Working with Tables: Tidying Up Spanning Heads

In this series on working with tables, we’ve converted text into proper tables, detected them, navigated within them, and styled them. Now we’ll dive into to tidying them up.

Some of the things that make tables messy are heads that don’t span what they should, misaligned columns, data that doesn’t align, and headers that should repeat on each page. Let’s start with the first issue: getting the spanning heads right. (Check out the demo video at the end, too.)

Create spanning heads

Making a header that stretches over several columns takes just two clicks:

  1. Click and drag over the cells you want to turn into the spanning head, then
  2. right-click on the selection, and choose “merge cells” from the context menu that pops up.

Alternatively to step 2, you may select the Merge Cells icon on the [table] Layout ribbon shown below.

When the cursor is placed within a table, a second Layout ribbon appears. That is where you find the Merge set of icons. (Mac shown here, Windows shown below.)
The Windows version has nearly identical Layout ribbon.

Word will combine all the contents of the selected cells into a single cell that spans the selected columns. It’s especially handy that all the contents are combined in cases where the writer tried to fake a spanning header. Just remember to delete the extra line breaks this merging of content creates.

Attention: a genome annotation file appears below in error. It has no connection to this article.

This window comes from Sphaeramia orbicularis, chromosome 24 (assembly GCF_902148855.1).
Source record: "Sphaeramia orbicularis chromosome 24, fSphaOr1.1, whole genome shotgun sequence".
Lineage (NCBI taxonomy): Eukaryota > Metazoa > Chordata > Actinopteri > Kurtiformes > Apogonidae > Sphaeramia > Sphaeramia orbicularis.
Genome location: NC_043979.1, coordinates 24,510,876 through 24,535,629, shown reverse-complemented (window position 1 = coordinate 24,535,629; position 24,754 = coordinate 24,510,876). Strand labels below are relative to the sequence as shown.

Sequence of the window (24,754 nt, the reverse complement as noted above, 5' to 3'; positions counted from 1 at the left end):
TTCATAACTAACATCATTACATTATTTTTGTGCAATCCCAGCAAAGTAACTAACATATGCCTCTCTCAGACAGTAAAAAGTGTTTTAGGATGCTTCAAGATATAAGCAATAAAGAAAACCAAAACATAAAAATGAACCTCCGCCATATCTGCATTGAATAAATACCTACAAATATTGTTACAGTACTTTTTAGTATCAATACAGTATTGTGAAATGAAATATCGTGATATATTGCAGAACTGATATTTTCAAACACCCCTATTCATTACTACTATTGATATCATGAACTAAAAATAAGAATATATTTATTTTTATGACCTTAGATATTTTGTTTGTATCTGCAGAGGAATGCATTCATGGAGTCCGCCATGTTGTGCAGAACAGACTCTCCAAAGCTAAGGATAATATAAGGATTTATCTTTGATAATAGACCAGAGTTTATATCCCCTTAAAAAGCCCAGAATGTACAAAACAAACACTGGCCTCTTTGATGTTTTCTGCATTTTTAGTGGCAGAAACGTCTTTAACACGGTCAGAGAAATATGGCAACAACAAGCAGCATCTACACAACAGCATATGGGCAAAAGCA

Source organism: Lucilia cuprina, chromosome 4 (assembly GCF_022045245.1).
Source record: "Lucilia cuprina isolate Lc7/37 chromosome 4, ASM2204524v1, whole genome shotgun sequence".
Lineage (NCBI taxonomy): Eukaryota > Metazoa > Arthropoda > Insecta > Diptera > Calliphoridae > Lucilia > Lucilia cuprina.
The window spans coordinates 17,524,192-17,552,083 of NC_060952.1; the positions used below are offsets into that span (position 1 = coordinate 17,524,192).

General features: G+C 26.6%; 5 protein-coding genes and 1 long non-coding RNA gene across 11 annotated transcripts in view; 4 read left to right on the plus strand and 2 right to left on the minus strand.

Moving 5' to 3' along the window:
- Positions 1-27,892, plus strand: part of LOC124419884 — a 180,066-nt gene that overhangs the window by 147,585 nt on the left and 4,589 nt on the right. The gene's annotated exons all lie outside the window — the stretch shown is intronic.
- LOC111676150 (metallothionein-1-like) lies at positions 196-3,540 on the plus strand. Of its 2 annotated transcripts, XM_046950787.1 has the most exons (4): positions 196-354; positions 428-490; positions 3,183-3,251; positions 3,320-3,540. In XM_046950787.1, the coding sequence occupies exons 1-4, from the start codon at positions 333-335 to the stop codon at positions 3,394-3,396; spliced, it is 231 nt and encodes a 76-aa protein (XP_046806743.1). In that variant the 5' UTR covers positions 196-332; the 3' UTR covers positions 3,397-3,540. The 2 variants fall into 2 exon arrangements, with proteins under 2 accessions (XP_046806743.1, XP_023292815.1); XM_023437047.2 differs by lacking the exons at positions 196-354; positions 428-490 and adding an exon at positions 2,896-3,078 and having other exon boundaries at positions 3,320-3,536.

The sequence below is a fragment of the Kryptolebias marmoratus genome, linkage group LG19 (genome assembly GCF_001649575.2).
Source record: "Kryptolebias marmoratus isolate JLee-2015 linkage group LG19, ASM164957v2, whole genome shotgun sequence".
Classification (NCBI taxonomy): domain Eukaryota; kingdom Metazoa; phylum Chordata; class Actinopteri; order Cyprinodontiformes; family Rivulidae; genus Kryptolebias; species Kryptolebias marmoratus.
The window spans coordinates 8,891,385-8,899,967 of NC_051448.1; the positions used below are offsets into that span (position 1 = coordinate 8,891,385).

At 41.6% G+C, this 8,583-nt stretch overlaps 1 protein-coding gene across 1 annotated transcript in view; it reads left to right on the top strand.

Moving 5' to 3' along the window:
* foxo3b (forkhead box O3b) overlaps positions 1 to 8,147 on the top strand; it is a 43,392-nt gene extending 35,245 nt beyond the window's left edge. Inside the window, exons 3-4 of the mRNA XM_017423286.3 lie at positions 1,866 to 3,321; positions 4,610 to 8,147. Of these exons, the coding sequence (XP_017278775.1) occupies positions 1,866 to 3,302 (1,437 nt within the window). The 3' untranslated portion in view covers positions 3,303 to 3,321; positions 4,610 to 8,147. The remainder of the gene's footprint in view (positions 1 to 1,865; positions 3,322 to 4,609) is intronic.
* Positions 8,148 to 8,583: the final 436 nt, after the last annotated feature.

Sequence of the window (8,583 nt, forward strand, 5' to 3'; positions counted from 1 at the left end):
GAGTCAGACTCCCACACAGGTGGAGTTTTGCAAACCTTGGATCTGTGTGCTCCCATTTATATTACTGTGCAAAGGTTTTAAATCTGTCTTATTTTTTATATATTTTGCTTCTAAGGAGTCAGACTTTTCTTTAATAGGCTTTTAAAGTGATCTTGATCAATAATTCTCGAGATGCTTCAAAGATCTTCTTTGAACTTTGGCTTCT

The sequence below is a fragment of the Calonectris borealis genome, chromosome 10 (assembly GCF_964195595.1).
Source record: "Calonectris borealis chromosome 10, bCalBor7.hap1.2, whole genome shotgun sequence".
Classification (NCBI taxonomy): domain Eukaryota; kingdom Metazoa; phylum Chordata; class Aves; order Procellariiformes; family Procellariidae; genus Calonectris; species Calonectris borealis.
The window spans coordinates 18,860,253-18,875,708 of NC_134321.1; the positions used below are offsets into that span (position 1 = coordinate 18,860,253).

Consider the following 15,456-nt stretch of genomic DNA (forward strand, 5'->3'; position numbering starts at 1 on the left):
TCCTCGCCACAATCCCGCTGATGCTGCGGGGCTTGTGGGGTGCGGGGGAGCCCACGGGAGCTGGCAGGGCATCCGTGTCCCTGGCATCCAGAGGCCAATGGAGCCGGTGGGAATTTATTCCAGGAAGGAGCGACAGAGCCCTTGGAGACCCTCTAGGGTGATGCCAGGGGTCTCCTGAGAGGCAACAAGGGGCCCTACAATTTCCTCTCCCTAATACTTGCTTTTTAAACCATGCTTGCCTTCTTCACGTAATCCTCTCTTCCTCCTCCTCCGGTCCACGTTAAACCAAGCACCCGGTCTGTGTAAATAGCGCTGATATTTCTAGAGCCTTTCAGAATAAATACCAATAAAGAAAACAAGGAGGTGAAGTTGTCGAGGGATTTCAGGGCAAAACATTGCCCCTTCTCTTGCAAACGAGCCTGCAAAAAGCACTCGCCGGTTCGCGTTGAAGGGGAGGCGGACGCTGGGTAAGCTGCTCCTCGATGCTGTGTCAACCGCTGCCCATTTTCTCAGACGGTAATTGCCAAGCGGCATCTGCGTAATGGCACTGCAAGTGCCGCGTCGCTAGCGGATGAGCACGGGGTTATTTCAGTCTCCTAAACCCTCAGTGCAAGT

Remove spanning heads

If instead, you need to make a head span fewer columns, you can select the Split Cells icon on the [table] Layout ribbon. Word then asks how many columns to split it into; enter the number of columns right and column edges should line up automatically. Next week we’ll look at how to clean them up if they don’t align.

The contents of the spanning head can be styled as you would other table contents.

Troubleshooting

Sometimes the changes that were made to a table leave all kinds of background code that make a mess of what you’re trying to clean up. Sometimes, adding a row and starting fresh is easier than fixing all the errors. Occasionally, it’s easier to create a whole new table and do it right the first time.

You may want to turn off Track Changes while you format the table as all the tracking can obscure important changes made to table contents that you want to be sure the authors do vet. A comment could be left summarizing the formatting changes if the authors are concerned.

Check out all the other posts in this series about Working with Tables and download your free multimedia ebook of them all!



Got a gnarly Word problem? Submit your problem and we’ll try to answer it in the new Q&A thread.


Never miss a Word-Wrangling Wednesday tip. Sign up here to get them by email.

Enter your email address:

Delivered by FeedBurner

By practicing one tip each week, you can invest 13 hours this year into professional development. To search the blog, use the orange bar right above this.


© This blog and all materials in it are copyright Adrienne Montgomerie on the date of publication. All rights reserved. No portion may be stored or distributed without express written permission. Asking is easy!

Share this post

Leave a Reply